Esophagitis, inflammation of the oesophagus, often presents with symptoms like heartburn and painful swallowing. During a gastroscopy screening in Singapore, the doctor can easily visualise characteristic signs of this condition, like a reddened mucosa or small erosions. It allows them to tell apart acute and chronic forms of inflammation.

What Is The Cost Of A Gastroscopy In Singapore?

The cost of a gastroscopy in Singapore varies, predominantly depending on the surgical clinic or medical institution where the procedure is performed. On average, the gastroscopy cost in Singapore ranges from $150 to $2,500 (SGD). This estimated cost typically covers the consultation fee, endoscope usage, sedation, and recovery room charges.

However, it’s crucial to remember that other fees may apply. Additional costs may be necessary if your doctor finds abnormal findings during the examination. For instance, if biopsies are required for tissue samples, polyp removal or other interventions are required, these will likely incur additional costs.

What You Can Do To Lower The Cost Of A Gastroscopy/OGD In Singapore

Insurance Provider And Cashless Eligibility

In Singapore, many insurance providers offer coverage for gastroscopy procedures. This can be part of a comprehensive health insurance plan or an additional coverage option.

Before scheduling your gastroscopy screening you must check your insurance details thoroughly. This includes verifying the coverage details and confirming your cashless eligibility.

Cashless eligibility is a service where patients undergo the gastroscopy procedure without making any upfront payments. Instead, the insurance provider directly settles the bill with the medical institution.

This service can significantly reduce the financial burden for patients, making the process hassle-free and more manageable.

Avail Of The Integrated Shield Plan

Singapore’s Ministry of Health (MOH) encourages residents to have an Integrated Shield Plan (IP). This plan is an additional private insurance that complements the basic MediShield Life coverage, ensuring more extensive protection. IPs often cover the cost of a gastroscopy procedure, apart from other selected inpatient and outpatient treatments.

What To Expect During A Gastroscopy Procedure In Singapore?

Gastroscopy is typically performed as a day surgery procedure. This means the patient can leave the clinic or hospital on same day. The process involves several steps to ensure patient comfort and accurate diagnosis.

Here’s what to expect during a gastroscopy procedure:

Step 1: Consultation

Before the gastroscopy, the doctor will review the patient’s medical history, discuss any ongoing medical conditions, and address any concerns, questions, or clarifications the patient might have. This is also the time to inform the doctor about any allergies or medications the patient is taking.

Step 2: Sedation and Anaesthesia

To ensure the patient does not feel discomfort during the procedure, a sedative is usually administered intravenously to help them relax. Some patients may also receive a local anaesthetic spray to numb the throat, minimising the gag reflex and making it easier to insert the endoscope.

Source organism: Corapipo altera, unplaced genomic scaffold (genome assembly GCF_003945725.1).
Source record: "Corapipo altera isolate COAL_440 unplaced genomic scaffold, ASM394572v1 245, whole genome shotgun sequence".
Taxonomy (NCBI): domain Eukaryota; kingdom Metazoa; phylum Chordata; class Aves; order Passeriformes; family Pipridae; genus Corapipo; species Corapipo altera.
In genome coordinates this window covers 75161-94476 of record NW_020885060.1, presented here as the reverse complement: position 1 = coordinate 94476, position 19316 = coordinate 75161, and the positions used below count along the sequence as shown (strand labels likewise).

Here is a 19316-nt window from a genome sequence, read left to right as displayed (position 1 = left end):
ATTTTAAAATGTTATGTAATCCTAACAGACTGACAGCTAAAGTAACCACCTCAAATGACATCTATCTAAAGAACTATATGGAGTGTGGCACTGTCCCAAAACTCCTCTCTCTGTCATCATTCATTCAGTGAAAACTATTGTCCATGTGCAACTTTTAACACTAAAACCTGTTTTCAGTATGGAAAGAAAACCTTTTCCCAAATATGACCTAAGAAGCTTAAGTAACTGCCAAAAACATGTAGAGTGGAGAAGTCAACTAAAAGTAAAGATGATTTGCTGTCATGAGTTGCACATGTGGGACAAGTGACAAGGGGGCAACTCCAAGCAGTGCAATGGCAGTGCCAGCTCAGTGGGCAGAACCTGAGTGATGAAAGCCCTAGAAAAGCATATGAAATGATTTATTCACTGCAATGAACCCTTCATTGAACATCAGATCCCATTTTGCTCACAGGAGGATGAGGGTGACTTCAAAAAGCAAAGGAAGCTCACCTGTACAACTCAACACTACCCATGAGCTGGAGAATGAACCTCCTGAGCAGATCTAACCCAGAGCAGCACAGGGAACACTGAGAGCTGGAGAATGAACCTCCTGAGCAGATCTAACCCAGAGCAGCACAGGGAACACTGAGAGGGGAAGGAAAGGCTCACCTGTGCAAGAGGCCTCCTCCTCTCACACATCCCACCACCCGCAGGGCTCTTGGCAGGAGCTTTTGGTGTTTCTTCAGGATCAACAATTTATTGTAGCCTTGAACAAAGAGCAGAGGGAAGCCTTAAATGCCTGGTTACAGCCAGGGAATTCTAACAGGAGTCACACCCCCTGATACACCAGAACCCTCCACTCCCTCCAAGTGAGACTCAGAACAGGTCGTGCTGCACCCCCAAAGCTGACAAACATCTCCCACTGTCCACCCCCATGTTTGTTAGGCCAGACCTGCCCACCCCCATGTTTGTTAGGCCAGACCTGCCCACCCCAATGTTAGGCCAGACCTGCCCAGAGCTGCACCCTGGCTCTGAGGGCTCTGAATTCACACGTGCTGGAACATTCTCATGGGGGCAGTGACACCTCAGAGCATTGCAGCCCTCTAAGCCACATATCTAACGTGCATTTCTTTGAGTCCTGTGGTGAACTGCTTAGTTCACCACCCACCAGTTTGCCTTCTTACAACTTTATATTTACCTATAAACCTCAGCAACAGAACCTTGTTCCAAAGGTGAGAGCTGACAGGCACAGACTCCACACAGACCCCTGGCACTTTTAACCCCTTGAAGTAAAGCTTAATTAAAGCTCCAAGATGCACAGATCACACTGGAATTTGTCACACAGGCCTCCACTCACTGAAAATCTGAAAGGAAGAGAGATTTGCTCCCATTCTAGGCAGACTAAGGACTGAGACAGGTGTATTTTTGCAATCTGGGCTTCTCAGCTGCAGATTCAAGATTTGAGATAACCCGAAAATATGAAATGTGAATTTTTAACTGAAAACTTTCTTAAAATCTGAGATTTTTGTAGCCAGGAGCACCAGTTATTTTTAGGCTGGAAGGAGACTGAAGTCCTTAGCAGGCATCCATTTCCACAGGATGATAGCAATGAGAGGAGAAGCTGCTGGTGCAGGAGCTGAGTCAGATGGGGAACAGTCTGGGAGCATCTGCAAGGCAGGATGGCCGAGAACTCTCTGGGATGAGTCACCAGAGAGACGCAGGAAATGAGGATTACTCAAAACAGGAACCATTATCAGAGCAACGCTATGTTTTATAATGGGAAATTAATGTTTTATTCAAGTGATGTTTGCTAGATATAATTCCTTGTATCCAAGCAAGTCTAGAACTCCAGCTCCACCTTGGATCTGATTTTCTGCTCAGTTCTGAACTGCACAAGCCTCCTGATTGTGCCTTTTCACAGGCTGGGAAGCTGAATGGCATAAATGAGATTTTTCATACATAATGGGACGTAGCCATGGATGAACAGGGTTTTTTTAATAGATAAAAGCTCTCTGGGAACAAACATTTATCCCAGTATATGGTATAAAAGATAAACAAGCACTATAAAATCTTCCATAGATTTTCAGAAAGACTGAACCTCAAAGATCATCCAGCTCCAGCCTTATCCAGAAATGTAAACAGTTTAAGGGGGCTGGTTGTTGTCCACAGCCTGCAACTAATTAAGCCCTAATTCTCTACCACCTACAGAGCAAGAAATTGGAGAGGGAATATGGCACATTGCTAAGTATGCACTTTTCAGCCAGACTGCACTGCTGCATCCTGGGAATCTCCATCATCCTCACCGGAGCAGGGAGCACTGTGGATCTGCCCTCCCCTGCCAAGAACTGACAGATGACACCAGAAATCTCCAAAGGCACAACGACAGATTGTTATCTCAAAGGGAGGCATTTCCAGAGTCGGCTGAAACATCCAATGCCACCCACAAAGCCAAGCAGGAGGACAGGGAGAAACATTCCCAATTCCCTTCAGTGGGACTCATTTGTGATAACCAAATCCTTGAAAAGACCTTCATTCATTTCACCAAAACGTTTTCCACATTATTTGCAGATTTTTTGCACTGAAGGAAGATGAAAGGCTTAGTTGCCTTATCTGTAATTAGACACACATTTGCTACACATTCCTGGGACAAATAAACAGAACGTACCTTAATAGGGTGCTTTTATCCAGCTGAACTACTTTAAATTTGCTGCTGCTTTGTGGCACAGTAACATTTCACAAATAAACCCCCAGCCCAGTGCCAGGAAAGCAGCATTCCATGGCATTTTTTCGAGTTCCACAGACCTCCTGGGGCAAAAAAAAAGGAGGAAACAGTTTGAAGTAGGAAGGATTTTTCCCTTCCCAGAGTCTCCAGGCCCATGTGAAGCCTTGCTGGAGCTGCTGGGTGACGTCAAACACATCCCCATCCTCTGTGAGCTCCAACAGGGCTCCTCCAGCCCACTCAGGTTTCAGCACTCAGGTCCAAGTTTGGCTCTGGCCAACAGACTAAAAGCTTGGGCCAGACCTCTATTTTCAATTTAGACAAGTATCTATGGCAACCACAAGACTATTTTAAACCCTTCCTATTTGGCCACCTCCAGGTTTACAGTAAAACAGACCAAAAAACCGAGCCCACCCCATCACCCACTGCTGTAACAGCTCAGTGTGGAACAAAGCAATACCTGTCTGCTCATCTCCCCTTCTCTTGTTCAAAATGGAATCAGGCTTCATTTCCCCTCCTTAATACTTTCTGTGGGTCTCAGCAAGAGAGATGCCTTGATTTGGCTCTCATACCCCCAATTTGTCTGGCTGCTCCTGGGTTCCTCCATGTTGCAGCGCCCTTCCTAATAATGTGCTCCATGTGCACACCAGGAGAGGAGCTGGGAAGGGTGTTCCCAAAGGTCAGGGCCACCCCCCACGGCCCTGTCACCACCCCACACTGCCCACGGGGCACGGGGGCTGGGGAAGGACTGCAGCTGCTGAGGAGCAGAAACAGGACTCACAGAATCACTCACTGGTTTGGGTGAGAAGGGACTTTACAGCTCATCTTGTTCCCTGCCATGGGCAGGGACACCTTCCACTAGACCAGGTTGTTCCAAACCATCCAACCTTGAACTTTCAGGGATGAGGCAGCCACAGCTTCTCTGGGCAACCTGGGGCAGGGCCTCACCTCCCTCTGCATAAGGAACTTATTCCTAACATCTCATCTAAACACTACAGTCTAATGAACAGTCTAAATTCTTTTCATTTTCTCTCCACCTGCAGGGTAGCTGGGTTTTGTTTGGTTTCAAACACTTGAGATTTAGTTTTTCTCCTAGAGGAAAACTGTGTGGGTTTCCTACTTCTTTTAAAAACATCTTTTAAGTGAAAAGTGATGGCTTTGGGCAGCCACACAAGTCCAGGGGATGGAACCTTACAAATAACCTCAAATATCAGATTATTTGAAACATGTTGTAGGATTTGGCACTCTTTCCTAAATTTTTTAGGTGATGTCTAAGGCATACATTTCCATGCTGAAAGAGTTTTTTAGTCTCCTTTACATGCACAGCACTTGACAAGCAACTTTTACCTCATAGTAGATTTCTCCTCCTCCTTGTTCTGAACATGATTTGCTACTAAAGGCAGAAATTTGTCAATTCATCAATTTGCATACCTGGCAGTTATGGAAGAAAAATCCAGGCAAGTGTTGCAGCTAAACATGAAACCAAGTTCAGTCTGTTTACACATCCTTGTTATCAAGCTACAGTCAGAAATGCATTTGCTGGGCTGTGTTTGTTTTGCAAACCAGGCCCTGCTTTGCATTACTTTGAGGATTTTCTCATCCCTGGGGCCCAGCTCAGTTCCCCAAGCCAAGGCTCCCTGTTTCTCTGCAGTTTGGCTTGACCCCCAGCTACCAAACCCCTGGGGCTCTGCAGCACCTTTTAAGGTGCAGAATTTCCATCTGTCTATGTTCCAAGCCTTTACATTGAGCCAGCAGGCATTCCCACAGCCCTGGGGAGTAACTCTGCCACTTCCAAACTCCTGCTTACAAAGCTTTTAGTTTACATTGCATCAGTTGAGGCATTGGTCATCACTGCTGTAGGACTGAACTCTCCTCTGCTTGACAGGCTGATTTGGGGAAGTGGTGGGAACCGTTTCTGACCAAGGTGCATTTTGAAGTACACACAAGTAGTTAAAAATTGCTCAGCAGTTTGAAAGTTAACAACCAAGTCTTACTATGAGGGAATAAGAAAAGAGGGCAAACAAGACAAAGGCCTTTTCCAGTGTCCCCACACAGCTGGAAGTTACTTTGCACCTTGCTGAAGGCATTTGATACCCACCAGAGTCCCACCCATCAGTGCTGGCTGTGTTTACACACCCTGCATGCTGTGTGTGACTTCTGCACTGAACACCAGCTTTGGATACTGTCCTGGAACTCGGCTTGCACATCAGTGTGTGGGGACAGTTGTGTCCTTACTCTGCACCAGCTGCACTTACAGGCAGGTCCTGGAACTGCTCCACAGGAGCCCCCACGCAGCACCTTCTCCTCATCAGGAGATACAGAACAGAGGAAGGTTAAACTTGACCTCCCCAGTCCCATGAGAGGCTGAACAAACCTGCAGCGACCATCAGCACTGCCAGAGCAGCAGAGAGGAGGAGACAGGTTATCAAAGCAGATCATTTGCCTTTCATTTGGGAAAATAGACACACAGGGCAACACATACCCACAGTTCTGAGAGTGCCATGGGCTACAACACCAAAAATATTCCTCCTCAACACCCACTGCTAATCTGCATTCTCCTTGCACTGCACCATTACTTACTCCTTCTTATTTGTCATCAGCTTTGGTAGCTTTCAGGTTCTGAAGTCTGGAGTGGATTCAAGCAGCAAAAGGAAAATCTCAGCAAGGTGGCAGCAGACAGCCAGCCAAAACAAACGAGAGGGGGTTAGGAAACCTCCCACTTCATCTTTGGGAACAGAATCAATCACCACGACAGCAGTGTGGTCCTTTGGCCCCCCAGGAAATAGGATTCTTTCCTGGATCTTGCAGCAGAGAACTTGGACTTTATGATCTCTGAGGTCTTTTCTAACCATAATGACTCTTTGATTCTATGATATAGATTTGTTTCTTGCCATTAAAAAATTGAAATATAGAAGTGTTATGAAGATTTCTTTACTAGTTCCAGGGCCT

Patients may feel drowsy or have difficulty breathing due to the sedation, but this is generally well-controlled by the medical staff.

The sedation will wear off gradually after the procedure, but patients should still avoid operating heavy machinery or making important decisions for at least 24 hours.

Step 3: Insertion Of The Endoscope

To ensure the patient does not feel discomfort during the procedure, a sedative is usually administered intravenously to help them relax. Some patients may also receive a local anaesthetic spray to numb the throat, minimising the gag reflex and making it easier to insert the endoscope.

Patients may feel drowsy or have difficulty breathing due to the sedation, but this is generally well-controlled by the medical staff.

The sedation will wear off gradually after the procedure, but patients should still avoid operating heavy machinery or making important decisions for at least 24 hours.

Step 4: Inspection And Tissue Samples

The endoscope transmits real-time images to a monitor, allowing the doctor to closely inspect the oesophagus, stomach, and the first part of the small intestine (duodenum).

The doctor will look for abnormalities like inflammation, ulcers, or strictures. The doctor may take tissue samples using small instruments passed through the endoscope for further analysis if needed. These samples can help diagnose gastritis, celiac disease, or gastric cancer.

Step 5: Additional Procedures

Sometimes, the doctor may perform additional procedures during the gastroscopy to address specific issues. This can include removing polyps, dilating strictures, treating bleeding ulcers, or placing stents to open a narrowed area.

Step 6: Removal Of The Endoscope

Once the examination is complete, the doctor will carefully remove the endoscope, ensuring the patient’s comfort throughout the process.

Step 7: Recovery

After the procedure, patients are monitored in a recovery area until the sedative wears off. Depending on the patient’s reaction to the sedative, this can take anywhere from 30 minutes to a few hours.